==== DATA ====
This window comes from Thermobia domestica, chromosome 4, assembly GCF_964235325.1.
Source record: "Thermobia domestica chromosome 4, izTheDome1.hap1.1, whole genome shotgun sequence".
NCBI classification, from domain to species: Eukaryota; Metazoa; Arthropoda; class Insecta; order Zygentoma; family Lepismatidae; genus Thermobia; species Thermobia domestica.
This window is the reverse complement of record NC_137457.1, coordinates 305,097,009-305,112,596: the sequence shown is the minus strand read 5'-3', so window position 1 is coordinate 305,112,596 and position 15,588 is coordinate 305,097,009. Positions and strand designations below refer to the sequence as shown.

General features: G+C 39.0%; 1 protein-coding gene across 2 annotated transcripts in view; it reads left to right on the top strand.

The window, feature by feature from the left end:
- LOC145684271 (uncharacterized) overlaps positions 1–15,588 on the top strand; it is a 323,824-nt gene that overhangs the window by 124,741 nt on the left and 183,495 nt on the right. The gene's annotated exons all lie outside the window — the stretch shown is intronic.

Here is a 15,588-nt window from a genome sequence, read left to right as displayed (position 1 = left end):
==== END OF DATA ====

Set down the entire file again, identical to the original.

This window comes from Thermobia domestica, chromosome 4, assembly GCF_964235325.1.
Source record: "Thermobia domestica chromosome 4, izTheDome1.hap1.1, whole genome shotgun sequence".
NCBI classification, from domain to species: Eukaryota; Metazoa; Arthropoda; class Insecta; order Zygentoma; family Lepismatidae; genus Thermobia; species Thermobia domestica.
This window is the reverse complement of record NC_137457.1, coordinates 305,097,009-305,112,596: the sequence shown is the minus strand read 5'-3', so window position 1 is coordinate 305,112,596 and position 15,588 is coordinate 305,097,009. Positions and strand designations below refer to the sequence as shown.

General features: G+C 39.0%; 1 protein-coding gene across 2 annotated transcripts in view; it reads left to right on the top strand.

The window, feature by feature from the left end:
- LOC145684271 (uncharacterized) overlaps positions 1–15,588 on the top strand; it is a 323,824-nt gene that overhangs the window by 124,741 nt on the left and 183,495 nt on the right. The gene's annotated exons all lie outside the window — the stretch shown is intronic.

Here is a 15,588-nt window from a genome sequence, read left to right as displayed (position 1 = left end):